Care is fairly self-explanatory, but certainly worth mentioning: how do you treat the garments you have?  This includes wearing, washing, storing, mending.  Are you washing your clothes in the recommended way?  Are you keeping the moths from getting to your wool sweaters?  When a button pops off or a seam begins to fray, what do you do?  A little sewing know-how can go a long way!

If you get a chance, glance through your wardrobe tonight.  If you’re like many, you’ll find a full closet but nothing to wear.  Think about what pieces you love and wear often.  Are there certain characteristics common to those garments?  Now look at the pieces you bought and wore once, or maybe haven’t worn at all.   What is it that you don’t like about those pieces you aren’t wearing?  Think about what gaps need to be filled in, and what you might pass on to others.

Later in the week, I’ll conclude this series with part 3, in which I’ll explain in more detail how to implement these concepts, share some of my favorite resources, and talk about how you can get involved in the slow revolution.

Slow Fashion Revolution // Part 1 of 3

The Slow Fashion movement is gaining momentum.  But what exactly is it?

Here’s an apt description from slow fashion brand Study NY:

Slow fashion is the movement of designing, creating, and buying garments for quality and longevity. Slow fashion encourages slower production schedules, fair wages, lower carbon footprints, and (ideally) zero waste.

Just as the Slow Food movement is seen as a solution to fast food, the Slow Fashion is, similarly, a solution to fast fashion, which the brand Not Just a Label explains this way:

[Fast fashion] relies on globalised, mass production where garments are transformed from the design stage to the retail floor in only a few weeks. With retailers selling the latest fashion trends at very low prices, consumers are easily swayed to purchase more than they need. But this overconsumption comes with a hidden price tag, and it is the environment and workers in the supply chain that pay. […] this industry is constantly contributing to the depletion of fossil fuels, used, for example, in textile & garment production and transportation. Fresh water reservoirs are also being increasingly diminished for cotton crop irrigation. The fashion industry is also introducing, in a systematic way and in ever-greater amounts, manmade compounds such as pesticides and synthetic fibres, which increase their persistent presence in nature.

Fast fashion is viewed as disposable, it hurts people, and it damages the environment.  It is ever-changing but steadily entering landfills, and at an alarming rate.  In fact, is is estimated that 13.1 million tons of textiles are thrown away each year, and that only 15% of this is recovered for reuse or recycling.

Slow fashion, on the other hand, challenges us to think about where our clothes come from and where they’re heading.  It urges us to use better (natural) materials, take care of what we already have, and reuse whatever we can.

I believe there are three essential elements of slow fashion: care, quality, and cultivation.  Because of the nature of slow fashion, the care it takes to create a new “slow fashion” garment, it can be seen as expensive and something only for the privileged.  However, it doesn’t have to be this way; with a little bit of knowledge, everyone can nurture a healthier wardrobe, no matter their budget.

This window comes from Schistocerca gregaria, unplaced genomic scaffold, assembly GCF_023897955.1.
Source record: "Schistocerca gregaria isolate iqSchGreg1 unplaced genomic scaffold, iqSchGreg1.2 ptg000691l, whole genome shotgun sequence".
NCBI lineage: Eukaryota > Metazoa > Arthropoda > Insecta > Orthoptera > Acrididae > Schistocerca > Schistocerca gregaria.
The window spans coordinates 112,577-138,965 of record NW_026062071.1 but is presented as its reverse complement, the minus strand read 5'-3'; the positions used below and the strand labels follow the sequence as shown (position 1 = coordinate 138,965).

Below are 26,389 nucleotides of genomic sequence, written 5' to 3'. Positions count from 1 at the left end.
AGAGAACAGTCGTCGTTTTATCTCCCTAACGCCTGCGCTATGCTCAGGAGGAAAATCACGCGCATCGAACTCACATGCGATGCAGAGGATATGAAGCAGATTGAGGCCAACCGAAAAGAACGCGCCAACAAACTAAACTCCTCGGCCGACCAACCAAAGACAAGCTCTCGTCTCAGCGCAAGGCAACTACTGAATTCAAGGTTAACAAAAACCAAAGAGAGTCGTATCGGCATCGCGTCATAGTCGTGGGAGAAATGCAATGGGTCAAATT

Over the next week I’ll be posting parts 2 and 3 of this series, where we’ll explore these concepts and learn how to put them into action.

Until then, stay slow, my friends!!
xo

 

Stay Cozy Tees: Giveaway!!

Happy Monday!  Guess what time it is?   Yep…GIVEAWAY TIME!

I am sooo excited to be hosting this giveaway for Stay Cozy Tees.  The owner, Christin, is a Wichita maker who creates adorable, handprinted t-shirts.  Christin believes each person has something valuable and unique to offer, and her super sweet designs are all about inspiring the confidence to be who you are.

So, let’s get down to brass tacks!  The prize: one fabulous Stay Cozy Tee of your choice.  This giveaway will be held across several platforms; you can either enter here on the blog, on facebook, or instagram.  The giveaway will run through Easter Sunday, April 1, and then one winner will be randomly drawn.  The winner will be contacted and once we have their sizing info and address, Christin will print their shirt and have it sent to its loving new owner!

To play:

1. Visit staycozytees.etsy.com and have a look around (and don’t forget to favorite her shop!)

2. Come back here (or find the facebook or instagram post) and comment with your favorite tee.

3.  Share with your friends while you’re patiently waiting for a winner to be drawn!

Good luck!

 

Favorite Fabrics: The Feedsack Dress

There is something so appealing to me about the feedsack dress.  Though sometimes viewed as a symbol of the necessary frugality (or, poverty,) of the Depression era, it was also a way to “[give] rural women a sense of fashion.”  I’d love to see this type of practical reuse come back (though granted, less people are living in rural settings and don’t usually find themselves purchasing large bags of feed…)

I know “the good old days” were not always a fairy tale, but you have to admit this aspect of past times is pretty dreamy.  And aside from the upcycling aspect, the prints were so fun and cheerful!

Yellow tiered feedsack dress from Dreem Co, $165
’30s feedsack dress from Vintage Clothing and Co, $114.99
1940s Dress from Carla and Carla, $145

When searching for examples, I even found this children’s play costume of Cleopatra!

Vintage feedsack from Maudelynn, $98

Of course, these colorful fabrics were also utilized for crafting quilts and other items that were useful around the house…

Yo-yo Twin Size Quilt from Upswing Vintage, $225
Floral Feedsack Apron from Hatfeathers Vintage, $32.49